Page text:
Results of a National Survey Examining Canadians' Concern, Actions, Barriers, and Support for Dietary Sodium Reduction Interventions
ABSTRACT Population-wide dietary sodium reduction is considered a priority intervention to address sodium-related chronic diseases. In 2010, the Canadian government adopted a sodium reduction strategy to lower sodium intakes of Canadians; however, there has been a lack of coordinated action in its implementation. Our objective was to evaluate Canadians' concern, actions, reported barriers, and support for government-led policy interventions aimed at lowering sodium intakes. We conducted a survey among Canadians about sodium knowledge, attitudes, and behaviours. Data were weighted to reflect the 2006 Canadian census. Among 2603 respondents, 67.0% were concerned about dietary sodium and 59.3% were currently taking action to limit sodium intake. Those aged 50-59 years (odds ratio [OR], 1.79; 95% confidence interval [CI], 1.17-2.72) and 60-69 years (OR, 1.63; 95% CI, 1.05-2.55) were more likely to be concerned about sodium vs younger individuals (20-29 years), as were hypertensive patients vs normotensive patients (OR, 4.13; 95% CI, 3.05-5.59). Older age groups and those with hypertension (OR, 3.48; 95% CI, 2.58-4.69) were also more likely to limit sodium consumption. Common barriers to sodium reduction were limited variety of lower sodium processed (55.5%) and restaurant (65.8%) foods. High support for government-led actions was observed, including interventions for lowering sodium levels in processed (86.6%) and restaurant (72.7%-74.3%) foods, and in food served in public institutions (81.8%-82.3%), and also for public education (80.4%-83.1%). There was much less support for financial incentives and disincentives. In conclusion, these concerns, barriers, and high level of support for government action provide further rationale for multi-sectoral interventions to assist Canadians in lowering their sodium intakes.
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ABSTRACT: People with Type 1 Diabetes (T1DM) or Type 2 Diabetes (T2DM) are at increased risk of developing cardiovascular disease (CVD). Despite good evidence that reducing sodium intake can reduce blood pressure and may reduce CVD risk in diabetes, salt intake in this population remains above recommended levels. The purpose of this study was to describe the knowledge and beliefs of health risks associated with a high salt diet in a population of adults with diabetes. The secondary aims of the study were to estimate the sodium intake, the sodium and potassium excretion and investigate if there was a relationship between label use and purchase behaviour and sodium intake and excretion.Appetite 08/2014; 83. DOI:10.1016/j.appet.2014.08.004 · 2.52 Impact Factor
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ABSTRACT: Dietary sodium reduction is commonly used in the treatment of hypertension, heart and liver failure, and chronic kidney disease. Sodium reduction is also an important public health problem since most of the Canadian population consumes sodium in excess of their daily requirements. Lack of awareness about the amount of sodium consumed and the sources of sodium in diet is common, and undoubtedly a major contributor to excess sodium consumption. There are few known tools available to screen and provide personalized information about sodium in the diet. Therefore, we developed a Web-based sodium intake screening tool called the Salt Calculator ( www.projectbiglife.ca ), which is publicly available for individuals to assess the amount and sources of sodium in their diet. The Calculator contains 23 questions focusing on restaurant foods, packaged foods, and added salt. Questions were developed using sodium consumption data from the Canadian Community Health Survey cycle 2.2 and up-to-date information on sodium levels in packaged and restaurant food databases from the University of Toronto. The Calculator translates existing knowledge about dietary sodium into a tool that can be accessed by the public as well as integrated into clinical practice to address the high levels of sodium presently in the Canadian diet.Applied Physiology Nutrition and Metabolism 03/2014; 39(3):413-414. DOI:10.1139/apnm-2013-0322 · 2.01 Impact Factor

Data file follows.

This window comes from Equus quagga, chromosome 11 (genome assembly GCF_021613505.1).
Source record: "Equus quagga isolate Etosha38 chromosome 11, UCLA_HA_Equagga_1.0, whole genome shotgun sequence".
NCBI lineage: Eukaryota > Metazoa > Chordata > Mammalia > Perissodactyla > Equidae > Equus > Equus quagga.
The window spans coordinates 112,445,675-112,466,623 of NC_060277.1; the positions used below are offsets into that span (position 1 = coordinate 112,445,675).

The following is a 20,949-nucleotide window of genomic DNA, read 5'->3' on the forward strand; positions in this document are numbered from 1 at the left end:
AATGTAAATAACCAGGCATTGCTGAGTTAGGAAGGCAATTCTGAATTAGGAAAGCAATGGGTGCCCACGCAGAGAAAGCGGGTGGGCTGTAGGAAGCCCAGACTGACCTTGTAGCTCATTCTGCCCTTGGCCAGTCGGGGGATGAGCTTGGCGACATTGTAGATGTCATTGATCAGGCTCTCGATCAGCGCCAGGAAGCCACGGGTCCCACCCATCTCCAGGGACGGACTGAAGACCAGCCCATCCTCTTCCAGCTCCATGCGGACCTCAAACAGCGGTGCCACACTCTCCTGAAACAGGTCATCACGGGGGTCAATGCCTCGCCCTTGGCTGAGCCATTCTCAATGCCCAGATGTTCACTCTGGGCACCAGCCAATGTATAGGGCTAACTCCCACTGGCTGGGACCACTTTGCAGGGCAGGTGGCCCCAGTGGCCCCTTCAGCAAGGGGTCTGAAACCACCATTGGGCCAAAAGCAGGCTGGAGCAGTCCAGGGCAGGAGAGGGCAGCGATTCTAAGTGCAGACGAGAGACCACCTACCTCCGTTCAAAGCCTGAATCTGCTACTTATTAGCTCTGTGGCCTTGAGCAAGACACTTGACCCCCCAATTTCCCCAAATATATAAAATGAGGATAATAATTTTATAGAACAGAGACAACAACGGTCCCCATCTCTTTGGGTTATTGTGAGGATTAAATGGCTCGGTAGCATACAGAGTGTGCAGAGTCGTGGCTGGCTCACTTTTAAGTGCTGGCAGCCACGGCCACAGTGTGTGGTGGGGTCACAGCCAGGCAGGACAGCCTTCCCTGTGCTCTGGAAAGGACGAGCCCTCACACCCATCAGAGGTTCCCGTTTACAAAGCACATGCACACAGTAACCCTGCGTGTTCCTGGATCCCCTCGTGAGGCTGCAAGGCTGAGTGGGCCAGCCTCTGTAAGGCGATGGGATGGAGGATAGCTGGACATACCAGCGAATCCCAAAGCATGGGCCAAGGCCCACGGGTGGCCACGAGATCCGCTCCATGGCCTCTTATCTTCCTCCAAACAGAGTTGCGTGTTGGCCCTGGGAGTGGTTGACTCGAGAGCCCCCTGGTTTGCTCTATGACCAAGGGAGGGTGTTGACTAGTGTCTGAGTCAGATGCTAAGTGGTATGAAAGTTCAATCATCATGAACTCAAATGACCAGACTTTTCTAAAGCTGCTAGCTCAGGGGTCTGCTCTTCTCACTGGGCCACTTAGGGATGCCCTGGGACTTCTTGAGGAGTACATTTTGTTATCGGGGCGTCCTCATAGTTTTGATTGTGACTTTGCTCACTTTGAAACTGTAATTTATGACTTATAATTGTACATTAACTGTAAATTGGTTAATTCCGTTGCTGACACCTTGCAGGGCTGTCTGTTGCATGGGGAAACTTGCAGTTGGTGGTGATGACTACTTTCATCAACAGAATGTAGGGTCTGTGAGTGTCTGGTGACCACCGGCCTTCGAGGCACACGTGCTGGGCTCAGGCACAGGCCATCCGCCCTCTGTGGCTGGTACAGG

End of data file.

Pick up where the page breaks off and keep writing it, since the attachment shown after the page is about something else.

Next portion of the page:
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ABSTRACT: Background: The increase in prevalence of risk factors such as hypertension has contributed to an incremental rise in non-communicable diseases (NCDs) in Mongolia over recent decades, such that they now account for 80% of all deaths in the country. Salt reduction is one of the most cost-effective interventions to reduce the burden of NCDs. Methods: In 2011, the Ministry of Health (MOH) instigated the development of a national salt reduction strategy for Mongolia. As part of a 2-week national consultation and training program on salt reduction, it established an inter-sectoral working party and organized a series of bilateral meetings and visits to factories. Actions arising included a baseline survey of population salt consumption patterns and the implementation of a series of pilot salt reduction initiatives. Results: The results of the baseline assessment revealed that average daily intake of salt, based on 24 hour urine samples from a representative national sample (n=1,027), was 11.06±5.99 grams in 2011, more than double the World Health Organization (WHO) five grams recommendation. Moreover, while most participants knew that salt was bad for health, few were taking efforts to reduce intake, and many were consuming highly salty meals and tea; salt in tea alone was estimated to contribute 30% of daily salt intake. A pilot Pinch Salt intervention to reduce salt consumption of factory workers was undertaken in Ulaanbaatar (UB) city between 2012 and 2013, and was associated with a reduction of 2.8 grams of salt intake. Ongoing food industry initiatives have led to significant reductions in salt levels in bread, and companies producing processed meat have indicated a willingness to reduce salt. Relevant stakeholders have also supported the campaign by participating in annual World Salt Awareness Week events. The activities to date have demonstrated the potential for action and there is now a need scale these up to a national level to ensure that Mongolia is in a strong position to achieve a 30% reduction in population salt intake by 2025. The main goal of the Mongolian national salt reduction strategy is to create a social, economic and legal environment that supports salt reduction, including by influencing food supply, increasing partnerships between government and relevant stakeholders, and creating an enabling environment to support improved consumer choices. The strategy will be implemented from 2015 to 2025, with an interim review of progress in 2020. Conclusions: Given that Mongolia has one of the highest rates of stroke in the world, which is strongly associated with population-wide blood pressure (BP) levels, the addition of a population-based stroke surveillance program would provide a reliable direct assessment of the impact of these salt reduction initiatives on the health of the Mongolian people. The results from this research would likely be widely generalizable to other populations experiencing similar lifestyle transitional changes.